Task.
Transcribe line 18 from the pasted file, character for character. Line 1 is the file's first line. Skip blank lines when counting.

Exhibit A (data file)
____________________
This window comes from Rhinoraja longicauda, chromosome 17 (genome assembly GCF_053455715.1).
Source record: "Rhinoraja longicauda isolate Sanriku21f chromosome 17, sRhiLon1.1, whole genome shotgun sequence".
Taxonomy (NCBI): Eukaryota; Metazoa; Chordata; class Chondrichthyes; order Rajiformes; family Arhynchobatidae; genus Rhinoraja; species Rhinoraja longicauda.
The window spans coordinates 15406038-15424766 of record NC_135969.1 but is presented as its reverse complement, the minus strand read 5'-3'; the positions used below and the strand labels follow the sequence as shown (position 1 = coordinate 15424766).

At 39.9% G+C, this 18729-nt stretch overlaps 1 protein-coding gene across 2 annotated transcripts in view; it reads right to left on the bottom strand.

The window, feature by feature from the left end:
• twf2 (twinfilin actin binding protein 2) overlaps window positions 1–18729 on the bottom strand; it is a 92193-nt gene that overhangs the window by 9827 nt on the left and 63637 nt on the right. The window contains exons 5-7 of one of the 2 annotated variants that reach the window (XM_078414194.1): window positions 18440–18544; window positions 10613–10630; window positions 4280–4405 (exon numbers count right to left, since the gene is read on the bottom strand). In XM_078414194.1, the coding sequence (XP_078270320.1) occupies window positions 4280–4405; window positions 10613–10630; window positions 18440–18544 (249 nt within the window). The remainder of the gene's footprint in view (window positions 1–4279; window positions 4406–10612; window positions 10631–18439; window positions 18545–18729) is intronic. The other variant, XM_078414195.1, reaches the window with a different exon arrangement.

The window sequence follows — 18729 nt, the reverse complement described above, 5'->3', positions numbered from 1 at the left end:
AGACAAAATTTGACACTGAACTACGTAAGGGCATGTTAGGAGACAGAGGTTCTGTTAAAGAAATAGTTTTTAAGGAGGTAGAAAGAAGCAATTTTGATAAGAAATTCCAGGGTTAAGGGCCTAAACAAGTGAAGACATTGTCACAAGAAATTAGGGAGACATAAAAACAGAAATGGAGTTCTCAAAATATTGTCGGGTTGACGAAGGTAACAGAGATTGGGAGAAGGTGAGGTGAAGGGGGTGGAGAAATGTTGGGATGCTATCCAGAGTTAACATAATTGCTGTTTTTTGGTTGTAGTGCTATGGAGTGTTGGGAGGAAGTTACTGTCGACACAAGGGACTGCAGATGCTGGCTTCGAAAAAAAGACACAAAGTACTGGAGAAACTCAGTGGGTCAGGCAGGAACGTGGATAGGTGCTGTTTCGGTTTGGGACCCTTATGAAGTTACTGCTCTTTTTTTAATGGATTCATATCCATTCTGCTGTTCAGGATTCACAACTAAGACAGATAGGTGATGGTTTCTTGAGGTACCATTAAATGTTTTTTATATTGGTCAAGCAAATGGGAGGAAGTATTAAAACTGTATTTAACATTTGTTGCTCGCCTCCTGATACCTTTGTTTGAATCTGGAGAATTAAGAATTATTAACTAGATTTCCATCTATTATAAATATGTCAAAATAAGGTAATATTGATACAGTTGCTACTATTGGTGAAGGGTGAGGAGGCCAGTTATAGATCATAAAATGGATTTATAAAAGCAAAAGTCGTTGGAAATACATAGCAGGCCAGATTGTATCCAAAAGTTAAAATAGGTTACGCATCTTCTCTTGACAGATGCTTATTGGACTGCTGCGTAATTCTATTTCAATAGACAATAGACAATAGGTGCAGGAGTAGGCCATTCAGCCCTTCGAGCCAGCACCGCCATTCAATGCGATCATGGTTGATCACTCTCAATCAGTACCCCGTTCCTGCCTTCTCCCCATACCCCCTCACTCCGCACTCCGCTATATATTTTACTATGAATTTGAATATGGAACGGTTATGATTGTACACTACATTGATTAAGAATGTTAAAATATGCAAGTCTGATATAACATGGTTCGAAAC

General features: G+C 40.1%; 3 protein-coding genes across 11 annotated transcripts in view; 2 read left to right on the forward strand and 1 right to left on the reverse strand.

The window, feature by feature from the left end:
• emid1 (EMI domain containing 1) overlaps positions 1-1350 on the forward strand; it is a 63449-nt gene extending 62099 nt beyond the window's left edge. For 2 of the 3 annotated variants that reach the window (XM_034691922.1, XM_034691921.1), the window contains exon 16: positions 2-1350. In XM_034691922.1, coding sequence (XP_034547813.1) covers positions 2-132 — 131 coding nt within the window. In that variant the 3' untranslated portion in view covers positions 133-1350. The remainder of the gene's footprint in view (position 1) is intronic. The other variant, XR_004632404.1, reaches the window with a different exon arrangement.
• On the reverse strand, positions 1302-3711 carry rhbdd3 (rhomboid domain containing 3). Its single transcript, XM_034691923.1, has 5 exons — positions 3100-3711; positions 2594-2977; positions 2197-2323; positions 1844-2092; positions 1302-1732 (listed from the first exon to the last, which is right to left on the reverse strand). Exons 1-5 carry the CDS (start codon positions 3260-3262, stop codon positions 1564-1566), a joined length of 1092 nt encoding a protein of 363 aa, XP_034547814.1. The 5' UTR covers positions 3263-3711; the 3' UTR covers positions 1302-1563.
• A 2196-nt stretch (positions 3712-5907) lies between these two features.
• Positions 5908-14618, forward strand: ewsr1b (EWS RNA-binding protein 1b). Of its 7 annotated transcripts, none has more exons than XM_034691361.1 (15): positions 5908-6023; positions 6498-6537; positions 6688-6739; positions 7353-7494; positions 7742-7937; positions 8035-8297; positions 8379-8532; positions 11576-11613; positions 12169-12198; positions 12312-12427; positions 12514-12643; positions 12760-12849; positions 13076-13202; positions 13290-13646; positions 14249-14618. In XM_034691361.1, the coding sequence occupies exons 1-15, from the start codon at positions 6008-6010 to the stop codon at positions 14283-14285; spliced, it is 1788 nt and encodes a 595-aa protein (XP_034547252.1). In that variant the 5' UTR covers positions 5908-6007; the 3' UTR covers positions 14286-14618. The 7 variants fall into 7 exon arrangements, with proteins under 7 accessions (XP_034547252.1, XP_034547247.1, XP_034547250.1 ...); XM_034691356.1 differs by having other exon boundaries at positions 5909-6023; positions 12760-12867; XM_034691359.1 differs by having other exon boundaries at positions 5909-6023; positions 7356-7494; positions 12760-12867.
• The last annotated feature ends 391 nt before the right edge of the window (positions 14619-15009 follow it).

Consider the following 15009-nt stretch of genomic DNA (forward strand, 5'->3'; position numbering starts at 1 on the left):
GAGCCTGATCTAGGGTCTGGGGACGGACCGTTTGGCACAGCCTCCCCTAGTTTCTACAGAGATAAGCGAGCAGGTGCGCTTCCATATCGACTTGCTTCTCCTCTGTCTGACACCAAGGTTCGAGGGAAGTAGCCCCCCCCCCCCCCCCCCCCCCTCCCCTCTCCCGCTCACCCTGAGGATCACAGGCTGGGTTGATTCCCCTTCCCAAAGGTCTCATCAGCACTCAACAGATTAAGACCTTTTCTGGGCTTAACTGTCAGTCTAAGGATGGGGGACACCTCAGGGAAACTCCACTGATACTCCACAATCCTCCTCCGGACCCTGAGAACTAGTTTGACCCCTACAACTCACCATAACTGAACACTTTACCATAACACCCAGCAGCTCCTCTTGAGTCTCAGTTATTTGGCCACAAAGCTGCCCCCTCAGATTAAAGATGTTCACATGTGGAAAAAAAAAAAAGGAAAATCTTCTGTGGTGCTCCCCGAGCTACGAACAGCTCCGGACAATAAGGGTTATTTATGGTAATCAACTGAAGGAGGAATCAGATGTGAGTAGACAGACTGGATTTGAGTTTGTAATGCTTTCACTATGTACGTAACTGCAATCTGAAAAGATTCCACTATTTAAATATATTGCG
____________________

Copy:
GAGCCTGATCTAGGGTCTGGGGACGGACCGTTTGGCACAGCCTCCCCTAGTTTCTACAGAGATAAGCGAGCAGGTGCGCTTCCATATCGACTTGCTTCTCCTCTGTCTGACACCAAGGTTCGAGGGAAGTAGCCCCCCCCCCCCCCCCCCCCCCTCCCCTCTCCCGCTCACCCTGAGGATCACAGGCTGGGTTGATTCCCCTTCCCAAAGGTCTCATCAGCACTCAACAGATTAAGACCTTTTCTGGGCTTAACTGTCAGTCTAAGGATGGGGGACACCTCAGGGAAACTCCACTGATACTCCACAATCCTCCTCCGGACCCTGAGAACTAGTTTGACCCCTACAACTCACCATAACTGAACACTTTACCATAACACCCAGCAGCTCCTCTTGAGTCTCAGTTATTTGGCCACAAAGCTGCCCCCTCAGATTAAAGATGTTCACATGTGGAAAAAAAAAAAAGGAAAATCTTCTGTGGTGCTCCCCGAGCTACGAACAGCTCCGGACAATAAGGGTTATTTATGGTAATCAACTGAAGGAGGAATCAGATGTGAGTAGACAGACTGGATTTGAGTTTGTAATGCTTTCACTATGTACGTAACTGCAATCTGAAAAGATTCCACTATTTAAATATATTGCG